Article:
Pay Thyself

Your First Decision: When and How Much to Take

By Jeff Vanek

July 31, 2014

The typical entrepreneur usually has one of two reasons why he or she decided to start a business. The first is that they want to make a boat load of money. In spite of the realities and statistics on how many new businesses fail in the first few years, those who start businesses are usually a pretty confident bunch who believe they can make more money as their own boss than working for someone else. This leads right into the second reason many small business owners make the jump from employee to employer: They want to be the boss.

In either case, at some point, and hopefully sooner than later, new business owners must begin to pay themselves for their efforts. But when should new business owners pay themselves and how much?

Startup Funding

According to several experts, the answer to “when” and “how much” comes down to first determining where the money that will fund the business is going to come from. Will it be revenue that the business itself will generate, or will it be from some outside source such as investors, venture capitalists or lending institutions?

Bryce Hansen, technology commercialization adviser at the Small Business Development Center at the SLCC Miller Campus, says when fundraising from outside sources like VCs, you usually don’t want to pay yourself if you’re raising less than $500,000—at least in the technology sector. “Investors don’t want to see their money funding your lifestyle. They expect you to have personal reserves or resources you can live on,” he says.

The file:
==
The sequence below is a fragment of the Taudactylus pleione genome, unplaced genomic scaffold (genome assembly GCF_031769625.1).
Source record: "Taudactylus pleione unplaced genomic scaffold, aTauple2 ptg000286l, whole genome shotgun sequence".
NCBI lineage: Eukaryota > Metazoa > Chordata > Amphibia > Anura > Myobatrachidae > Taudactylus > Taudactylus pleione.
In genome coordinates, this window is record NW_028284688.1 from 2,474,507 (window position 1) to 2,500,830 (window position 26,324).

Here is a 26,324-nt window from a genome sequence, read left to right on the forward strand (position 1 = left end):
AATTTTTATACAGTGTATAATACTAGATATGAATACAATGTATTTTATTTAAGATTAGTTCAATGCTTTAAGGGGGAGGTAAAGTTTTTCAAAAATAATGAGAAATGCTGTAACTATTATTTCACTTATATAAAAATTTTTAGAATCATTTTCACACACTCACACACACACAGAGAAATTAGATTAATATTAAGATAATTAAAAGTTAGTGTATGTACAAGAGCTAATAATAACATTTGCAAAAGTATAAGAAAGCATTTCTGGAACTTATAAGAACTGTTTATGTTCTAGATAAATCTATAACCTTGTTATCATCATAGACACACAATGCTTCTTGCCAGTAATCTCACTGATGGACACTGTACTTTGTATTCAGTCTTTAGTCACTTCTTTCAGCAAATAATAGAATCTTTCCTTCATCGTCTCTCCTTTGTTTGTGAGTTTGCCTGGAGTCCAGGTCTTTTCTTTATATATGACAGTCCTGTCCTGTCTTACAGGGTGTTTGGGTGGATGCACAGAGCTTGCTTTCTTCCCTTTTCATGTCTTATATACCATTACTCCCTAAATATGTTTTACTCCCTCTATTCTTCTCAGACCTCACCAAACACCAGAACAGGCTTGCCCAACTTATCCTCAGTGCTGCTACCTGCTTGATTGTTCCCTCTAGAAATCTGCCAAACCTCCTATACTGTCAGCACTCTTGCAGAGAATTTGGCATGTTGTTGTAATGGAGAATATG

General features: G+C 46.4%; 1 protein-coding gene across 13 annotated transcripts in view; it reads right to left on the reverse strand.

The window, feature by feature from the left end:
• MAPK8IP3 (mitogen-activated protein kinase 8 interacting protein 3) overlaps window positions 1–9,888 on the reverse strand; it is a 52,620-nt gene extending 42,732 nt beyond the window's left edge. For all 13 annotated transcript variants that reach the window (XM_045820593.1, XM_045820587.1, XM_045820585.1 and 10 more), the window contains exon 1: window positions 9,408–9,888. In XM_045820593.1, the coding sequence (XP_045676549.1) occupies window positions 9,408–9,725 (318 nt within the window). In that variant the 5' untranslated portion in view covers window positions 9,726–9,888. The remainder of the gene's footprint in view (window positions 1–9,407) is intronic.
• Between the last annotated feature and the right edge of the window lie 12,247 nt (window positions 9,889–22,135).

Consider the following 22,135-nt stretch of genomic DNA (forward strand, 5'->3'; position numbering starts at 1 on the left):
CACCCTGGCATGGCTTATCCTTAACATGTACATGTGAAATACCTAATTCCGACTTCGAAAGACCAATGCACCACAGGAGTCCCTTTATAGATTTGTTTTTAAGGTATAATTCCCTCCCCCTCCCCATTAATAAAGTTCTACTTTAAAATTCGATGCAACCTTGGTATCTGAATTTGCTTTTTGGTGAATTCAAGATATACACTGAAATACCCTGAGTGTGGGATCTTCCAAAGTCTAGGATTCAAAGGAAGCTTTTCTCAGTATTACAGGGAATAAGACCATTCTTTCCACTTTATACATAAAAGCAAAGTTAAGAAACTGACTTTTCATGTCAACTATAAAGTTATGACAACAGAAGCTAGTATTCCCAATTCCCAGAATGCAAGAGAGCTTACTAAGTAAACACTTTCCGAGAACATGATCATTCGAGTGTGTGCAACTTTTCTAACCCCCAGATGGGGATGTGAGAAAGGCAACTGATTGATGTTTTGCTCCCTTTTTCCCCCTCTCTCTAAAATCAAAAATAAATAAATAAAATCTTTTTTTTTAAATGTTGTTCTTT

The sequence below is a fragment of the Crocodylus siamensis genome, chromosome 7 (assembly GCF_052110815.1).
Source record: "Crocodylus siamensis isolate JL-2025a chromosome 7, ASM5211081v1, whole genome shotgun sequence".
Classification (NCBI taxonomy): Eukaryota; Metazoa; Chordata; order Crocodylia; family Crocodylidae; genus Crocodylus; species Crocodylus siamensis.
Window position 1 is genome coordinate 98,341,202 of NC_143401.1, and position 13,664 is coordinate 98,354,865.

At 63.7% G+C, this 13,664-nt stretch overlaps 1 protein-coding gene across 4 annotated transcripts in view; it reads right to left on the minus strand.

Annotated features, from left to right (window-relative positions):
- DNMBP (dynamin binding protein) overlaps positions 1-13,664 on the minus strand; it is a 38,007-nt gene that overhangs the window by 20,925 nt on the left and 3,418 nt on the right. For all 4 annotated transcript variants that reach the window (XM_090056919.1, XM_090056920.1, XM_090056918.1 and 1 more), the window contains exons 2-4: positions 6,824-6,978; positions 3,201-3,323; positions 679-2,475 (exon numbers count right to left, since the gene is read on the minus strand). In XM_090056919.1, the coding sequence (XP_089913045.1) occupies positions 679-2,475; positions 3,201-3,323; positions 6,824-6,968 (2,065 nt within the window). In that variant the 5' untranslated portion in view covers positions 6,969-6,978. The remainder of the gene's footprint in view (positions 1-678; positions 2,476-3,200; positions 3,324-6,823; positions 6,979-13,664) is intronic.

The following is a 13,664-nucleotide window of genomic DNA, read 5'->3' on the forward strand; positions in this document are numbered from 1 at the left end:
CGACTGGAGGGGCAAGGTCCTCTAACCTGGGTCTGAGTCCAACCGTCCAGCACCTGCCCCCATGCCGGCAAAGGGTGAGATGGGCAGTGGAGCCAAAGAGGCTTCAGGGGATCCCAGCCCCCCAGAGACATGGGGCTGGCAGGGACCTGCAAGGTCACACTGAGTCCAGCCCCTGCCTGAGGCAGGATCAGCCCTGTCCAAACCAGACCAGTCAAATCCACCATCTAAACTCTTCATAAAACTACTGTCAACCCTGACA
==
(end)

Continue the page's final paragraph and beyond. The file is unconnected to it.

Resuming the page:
It is wise to plan that for the first year or two, you might expect to take no salary from the business. Be prepared to live on savings or other resources—such as what you can sell or borrow. You might consider taking a second mortgage on your home or cashing in a 401(k).

On the other hand, if you are using revenue from the company to grow, you may be able to take a salary sooner. In the early stages of your enterprise, however, it is important to remember that cash is king and needs to be preserved. Cash is vital for growing and subsequently adding value to the business.

“Once the business begins to generate revenue, pay yourself based on the revenues in conjunction with what the business needs to grow,” advises Ron Baron, Salt Lake SCORE mentor and vice president of marketing. “Make sure you reserve enough cash to fund the next step of growth, be it hiring an employee or buying a piece of equipment.”

Long-term Thinking

Jan Newman, currently a senior executive at Vivint Solar, a former partner with Sage Creek Partners, and a founder of KeyLabs, Inc. and Altris, Inc., says a founder should take the minimum needed to pay the bills and feed the family. And expect below-market pay. “If you take too much salary, you cannot expect to grow the business. If you want a big salary and benefits, a startup isn’t the place to be.”

He points to his own experience as an example: “I was 36 years old with five kids and a mortgage when I started one of my companies, so I needed a certain amount of money. I had taken a $100,000 salary cut. At one point, I went to my partner prepared to show all the value I had brought to the business and to ask for a salary increase. He asked if I wanted a loan, was I having trouble paying my bills? The lesson was clear—the value was not in an extra $10,000 in salary but in the equity I had in the company. Make the company valuable. I did, and I made millions instead of thousands.” 

The Bottom Line

When you can take a salary often depends on how the business is being funded and whether revenue is being generated.

No matter what stage the business is in, you must balance what you pay yourself against what is needed to grow the business—to take your company to the next stage.

When you do take a salary, it will most likely not be at market value—remember, you own the business and your value is in your equity.


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